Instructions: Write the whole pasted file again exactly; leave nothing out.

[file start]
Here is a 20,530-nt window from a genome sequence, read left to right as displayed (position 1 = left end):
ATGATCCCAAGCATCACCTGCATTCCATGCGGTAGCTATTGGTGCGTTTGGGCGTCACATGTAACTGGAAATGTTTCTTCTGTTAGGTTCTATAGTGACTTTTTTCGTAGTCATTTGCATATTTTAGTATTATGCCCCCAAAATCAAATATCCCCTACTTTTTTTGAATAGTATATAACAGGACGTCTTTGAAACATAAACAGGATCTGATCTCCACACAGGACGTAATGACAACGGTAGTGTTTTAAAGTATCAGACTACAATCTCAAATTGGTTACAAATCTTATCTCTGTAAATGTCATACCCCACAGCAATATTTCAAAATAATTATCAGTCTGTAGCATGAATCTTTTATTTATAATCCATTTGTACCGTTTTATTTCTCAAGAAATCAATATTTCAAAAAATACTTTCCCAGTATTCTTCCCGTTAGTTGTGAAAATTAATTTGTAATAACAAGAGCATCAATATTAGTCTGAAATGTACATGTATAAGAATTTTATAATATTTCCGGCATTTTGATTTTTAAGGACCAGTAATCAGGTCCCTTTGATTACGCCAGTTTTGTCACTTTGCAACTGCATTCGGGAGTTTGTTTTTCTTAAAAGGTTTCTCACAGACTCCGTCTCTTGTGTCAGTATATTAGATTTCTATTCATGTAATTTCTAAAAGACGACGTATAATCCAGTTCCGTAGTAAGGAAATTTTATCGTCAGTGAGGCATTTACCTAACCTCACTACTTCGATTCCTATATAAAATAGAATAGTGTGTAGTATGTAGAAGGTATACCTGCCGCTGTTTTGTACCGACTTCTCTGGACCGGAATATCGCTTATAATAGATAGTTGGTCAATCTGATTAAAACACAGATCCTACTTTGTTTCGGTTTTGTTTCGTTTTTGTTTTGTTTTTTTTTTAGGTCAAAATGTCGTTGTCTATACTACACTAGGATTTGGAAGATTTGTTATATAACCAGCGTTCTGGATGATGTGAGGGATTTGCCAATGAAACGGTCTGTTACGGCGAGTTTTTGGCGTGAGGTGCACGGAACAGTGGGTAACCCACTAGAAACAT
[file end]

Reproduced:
Here is a 20,530-nt window from a genome sequence, read left to right as displayed (position 1 = left end):
ATGATCCCAAGCATCACCTGCATTCCATGCGGTAGCTATTGGTGCGTTTGGGCGTCACATGTAACTGGAAATGTTTCTTCTGTTAGGTTCTATAGTGACTTTTTTCGTAGTCATTTGCATATTTTAGTATTATGCCCCCAAAATCAAATATCCCCTACTTTTTTTGAATAGTATATAACAGGACGTCTTTGAAACATAAACAGGATCTGATCTCCACACAGGACGTAATGACAACGGTAGTGTTTTAAAGTATCAGACTACAATCTCAAATTGGTTACAAATCTTATCTCTGTAAATGTCATACCCCACAGCAATATTTCAAAATAATTATCAGTCTGTAGCATGAATCTTTTATTTATAATCCATTTGTACCGTTTTATTTCTCAAGAAATCAATATTTCAAAAAATACTTTCCCAGTATTCTTCCCGTTAGTTGTGAAAATTAATTTGTAATAACAAGAGCATCAATATTAGTCTGAAATGTACATGTATAAGAATTTTATAATATTTCCGGCATTTTGATTTTTAAGGACCAGTAATCAGGTCCCTTTGATTACGCCAGTTTTGTCACTTTGCAACTGCATTCGGGAGTTTGTTTTTCTTAAAAGGTTTCTCACAGACTCCGTCTCTTGTGTCAGTATATTAGATTTCTATTCATGTAATTTCTAAAAGACGACGTATAATCCAGTTCCGTAGTAAGGAAATTTTATCGTCAGTGAGGCATTTACCTAACCTCACTACTTCGATTCCTATATAAAATAGAATAGTGTGTAGTATGTAGAAGGTATACCTGCCGCTGTTTTGTACCGACTTCTCTGGACCGGAATATCGCTTATAATAGATAGTTGGTCAATCTGATTAAAACACAGATCCTACTTTGTTTCGGTTTTGTTTCGTTTTTGTTTTGTTTTTTTTTTAGGTCAAAATGTCGTTGTCTATACTACACTAGGATTTGGAAGATTTGTTATATAACCAGCGTTCTGGATGATGTGAGGGATTTGCCAATGAAACGGTCTGTTACGGCGAGTTTTTGGCGTGAGGTGCACGGAACAGTGGGTAACCCACTAGAAACAT